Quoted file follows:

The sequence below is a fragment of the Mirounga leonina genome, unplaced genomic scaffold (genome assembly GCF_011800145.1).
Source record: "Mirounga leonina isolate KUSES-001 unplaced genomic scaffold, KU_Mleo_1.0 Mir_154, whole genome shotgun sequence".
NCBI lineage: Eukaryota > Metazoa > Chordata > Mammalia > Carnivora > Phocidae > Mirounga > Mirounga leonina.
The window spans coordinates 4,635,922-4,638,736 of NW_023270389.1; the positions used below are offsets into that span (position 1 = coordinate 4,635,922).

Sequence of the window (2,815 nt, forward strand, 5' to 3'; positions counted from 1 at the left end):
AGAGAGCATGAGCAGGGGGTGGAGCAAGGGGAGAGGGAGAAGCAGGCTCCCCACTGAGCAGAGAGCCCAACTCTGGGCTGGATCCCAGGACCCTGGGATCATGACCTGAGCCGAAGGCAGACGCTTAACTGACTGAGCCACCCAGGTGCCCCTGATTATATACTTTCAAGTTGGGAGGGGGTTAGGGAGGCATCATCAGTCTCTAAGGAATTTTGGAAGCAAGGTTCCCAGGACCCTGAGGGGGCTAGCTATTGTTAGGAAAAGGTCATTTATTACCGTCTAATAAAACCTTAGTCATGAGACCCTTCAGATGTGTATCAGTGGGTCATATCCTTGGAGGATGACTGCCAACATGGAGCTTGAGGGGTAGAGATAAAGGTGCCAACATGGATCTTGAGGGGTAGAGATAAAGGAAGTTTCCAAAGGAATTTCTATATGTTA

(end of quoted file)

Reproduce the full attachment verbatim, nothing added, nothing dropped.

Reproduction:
The sequence below is a fragment of the Mirounga leonina genome, unplaced genomic scaffold (genome assembly GCF_011800145.1).
Source record: "Mirounga leonina isolate KUSES-001 unplaced genomic scaffold, KU_Mleo_1.0 Mir_154, whole genome shotgun sequence".
NCBI lineage: Eukaryota > Metazoa > Chordata > Mammalia > Carnivora > Phocidae > Mirounga > Mirounga leonina.
The window spans coordinates 4,635,922-4,638,736 of NW_023270389.1; the positions used below are offsets into that span (position 1 = coordinate 4,635,922).

Sequence of the window (2,815 nt, forward strand, 5' to 3'; positions counted from 1 at the left end):
AGAGAGCATGAGCAGGGGGTGGAGCAAGGGGAGAGGGAGAAGCAGGCTCCCCACTGAGCAGAGAGCCCAACTCTGGGCTGGATCCCAGGACCCTGGGATCATGACCTGAGCCGAAGGCAGACGCTTAACTGACTGAGCCACCCAGGTGCCCCTGATTATATACTTTCAAGTTGGGAGGGGGTTAGGGAGGCATCATCAGTCTCTAAGGAATTTTGGAAGCAAGGTTCCCAGGACCCTGAGGGGGCTAGCTATTGTTAGGAAAAGGTCATTTATTACCGTCTAATAAAACCTTAGTCATGAGACCCTTCAGATGTGTATCAGTGGGTCATATCCTTGGAGGATGACTGCCAACATGGAGCTTGAGGGGTAGAGATAAAGGTGCCAACATGGATCTTGAGGGGTAGAGATAAAGGAAGTTTCCAAAGGAATTTCTATATGTTA